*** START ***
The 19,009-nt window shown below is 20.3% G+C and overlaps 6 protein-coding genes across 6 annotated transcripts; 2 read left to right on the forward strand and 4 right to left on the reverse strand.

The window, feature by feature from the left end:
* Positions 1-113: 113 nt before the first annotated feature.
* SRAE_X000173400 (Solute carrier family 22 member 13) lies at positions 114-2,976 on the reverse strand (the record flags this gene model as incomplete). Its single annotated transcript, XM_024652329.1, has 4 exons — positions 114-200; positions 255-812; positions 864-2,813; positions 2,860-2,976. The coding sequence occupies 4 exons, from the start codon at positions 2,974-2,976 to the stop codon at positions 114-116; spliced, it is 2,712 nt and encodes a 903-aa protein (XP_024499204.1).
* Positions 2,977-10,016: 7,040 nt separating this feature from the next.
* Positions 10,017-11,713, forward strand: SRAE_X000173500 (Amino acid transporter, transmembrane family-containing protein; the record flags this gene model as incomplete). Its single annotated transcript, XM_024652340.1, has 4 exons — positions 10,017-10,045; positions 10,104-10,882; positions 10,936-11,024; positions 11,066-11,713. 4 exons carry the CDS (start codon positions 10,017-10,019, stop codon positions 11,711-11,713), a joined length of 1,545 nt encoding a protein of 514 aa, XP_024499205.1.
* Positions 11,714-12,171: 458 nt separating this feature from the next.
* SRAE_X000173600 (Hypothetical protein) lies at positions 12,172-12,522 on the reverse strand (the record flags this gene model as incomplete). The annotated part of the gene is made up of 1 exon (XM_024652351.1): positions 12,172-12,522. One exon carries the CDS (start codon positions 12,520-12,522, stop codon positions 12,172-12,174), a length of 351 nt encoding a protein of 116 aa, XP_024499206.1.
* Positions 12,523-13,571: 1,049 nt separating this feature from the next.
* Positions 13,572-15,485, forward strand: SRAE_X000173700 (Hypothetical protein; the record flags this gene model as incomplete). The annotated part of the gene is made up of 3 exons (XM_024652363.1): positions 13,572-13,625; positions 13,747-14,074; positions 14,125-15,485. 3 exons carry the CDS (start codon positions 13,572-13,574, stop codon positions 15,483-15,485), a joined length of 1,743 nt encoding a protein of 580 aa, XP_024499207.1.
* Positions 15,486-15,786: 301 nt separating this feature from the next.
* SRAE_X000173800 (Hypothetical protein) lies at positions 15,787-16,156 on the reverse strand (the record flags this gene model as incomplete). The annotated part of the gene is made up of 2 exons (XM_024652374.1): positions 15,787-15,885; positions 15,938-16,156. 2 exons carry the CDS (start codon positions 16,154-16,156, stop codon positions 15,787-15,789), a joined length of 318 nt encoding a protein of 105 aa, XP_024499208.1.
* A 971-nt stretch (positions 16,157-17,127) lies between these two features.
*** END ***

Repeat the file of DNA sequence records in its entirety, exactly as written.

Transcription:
The 19,009-nt window shown below is 20.3% G+C and overlaps 6 protein-coding genes across 6 annotated transcripts; 2 read left to right on the forward strand and 4 right to left on the reverse strand.

The window, feature by feature from the left end:
* Positions 1-113: 113 nt before the first annotated feature.
* SRAE_X000173400 (Solute carrier family 22 member 13) lies at positions 114-2,976 on the reverse strand (the record flags this gene model as incomplete). Its single annotated transcript, XM_024652329.1, has 4 exons — positions 114-200; positions 255-812; positions 864-2,813; positions 2,860-2,976. The coding sequence occupies 4 exons, from the start codon at positions 2,974-2,976 to the stop codon at positions 114-116; spliced, it is 2,712 nt and encodes a 903-aa protein (XP_024499204.1).
* Positions 2,977-10,016: 7,040 nt separating this feature from the next.
* Positions 10,017-11,713, forward strand: SRAE_X000173500 (Amino acid transporter, transmembrane family-containing protein; the record flags this gene model as incomplete). Its single annotated transcript, XM_024652340.1, has 4 exons — positions 10,017-10,045; positions 10,104-10,882; positions 10,936-11,024; positions 11,066-11,713. 4 exons carry the CDS (start codon positions 10,017-10,019, stop codon positions 11,711-11,713), a joined length of 1,545 nt encoding a protein of 514 aa, XP_024499205.1.
* Positions 11,714-12,171: 458 nt separating this feature from the next.
* SRAE_X000173600 (Hypothetical protein) lies at positions 12,172-12,522 on the reverse strand (the record flags this gene model as incomplete). The annotated part of the gene is made up of 1 exon (XM_024652351.1): positions 12,172-12,522. One exon carries the CDS (start codon positions 12,520-12,522, stop codon positions 12,172-12,174), a length of 351 nt encoding a protein of 116 aa, XP_024499206.1.
* Positions 12,523-13,571: 1,049 nt separating this feature from the next.
* Positions 13,572-15,485, forward strand: SRAE_X000173700 (Hypothetical protein; the record flags this gene model as incomplete). The annotated part of the gene is made up of 3 exons (XM_024652363.1): positions 13,572-13,625; positions 13,747-14,074; positions 14,125-15,485. 3 exons carry the CDS (start codon positions 13,572-13,574, stop codon positions 15,483-15,485), a joined length of 1,743 nt encoding a protein of 580 aa, XP_024499207.1.
* Positions 15,486-15,786: 301 nt separating this feature from the next.
* SRAE_X000173800 (Hypothetical protein) lies at positions 15,787-16,156 on the reverse strand (the record flags this gene model as incomplete). The annotated part of the gene is made up of 2 exons (XM_024652374.1): positions 15,787-15,885; positions 15,938-16,156. 2 exons carry the CDS (start codon positions 16,154-16,156, stop codon positions 15,787-15,789), a joined length of 318 nt encoding a protein of 105 aa, XP_024499208.1.
* A 971-nt stretch (positions 16,157-17,127) lies between these two features.